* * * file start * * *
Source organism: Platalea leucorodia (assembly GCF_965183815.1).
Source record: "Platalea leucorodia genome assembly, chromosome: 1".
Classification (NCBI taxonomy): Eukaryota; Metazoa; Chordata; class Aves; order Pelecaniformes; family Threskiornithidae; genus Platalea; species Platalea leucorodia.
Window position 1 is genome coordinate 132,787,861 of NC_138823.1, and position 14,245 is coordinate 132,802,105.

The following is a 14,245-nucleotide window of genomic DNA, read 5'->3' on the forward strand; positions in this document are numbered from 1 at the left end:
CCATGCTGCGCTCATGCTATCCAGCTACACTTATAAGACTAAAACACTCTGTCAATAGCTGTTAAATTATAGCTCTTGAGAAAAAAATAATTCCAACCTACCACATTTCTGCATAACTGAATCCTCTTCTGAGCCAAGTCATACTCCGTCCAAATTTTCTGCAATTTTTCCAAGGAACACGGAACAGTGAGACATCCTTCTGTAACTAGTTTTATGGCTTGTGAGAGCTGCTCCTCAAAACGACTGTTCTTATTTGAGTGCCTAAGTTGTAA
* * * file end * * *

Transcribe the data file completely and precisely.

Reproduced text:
Source organism: Platalea leucorodia (assembly GCF_965183815.1).
Source record: "Platalea leucorodia genome assembly, chromosome: 1".
Classification (NCBI taxonomy): Eukaryota; Metazoa; Chordata; class Aves; order Pelecaniformes; family Threskiornithidae; genus Platalea; species Platalea leucorodia.
Window position 1 is genome coordinate 132,787,861 of NC_138823.1, and position 14,245 is coordinate 132,802,105.

The following is a 14,245-nucleotide window of genomic DNA, read 5'->3' on the forward strand; positions in this document are numbered from 1 at the left end:
CCATGCTGCGCTCATGCTATCCAGCTACACTTATAAGACTAAAACACTCTGTCAATAGCTGTTAAATTATAGCTCTTGAGAAAAAAATAATTCCAACCTACCACATTTCTGCATAACTGAATCCTCTTCTGAGCCAAGTCATACTCCGTCCAAATTTTCTGCAATTTTTCCAAGGAACACGGAACAGTGAGACATCCTTCTGTAACTAGTTTTATGGCTTGTGAGAGCTGCTCCTCAAAACGACTGTTCTTATTTGAGTGCCTAAGTTGTAA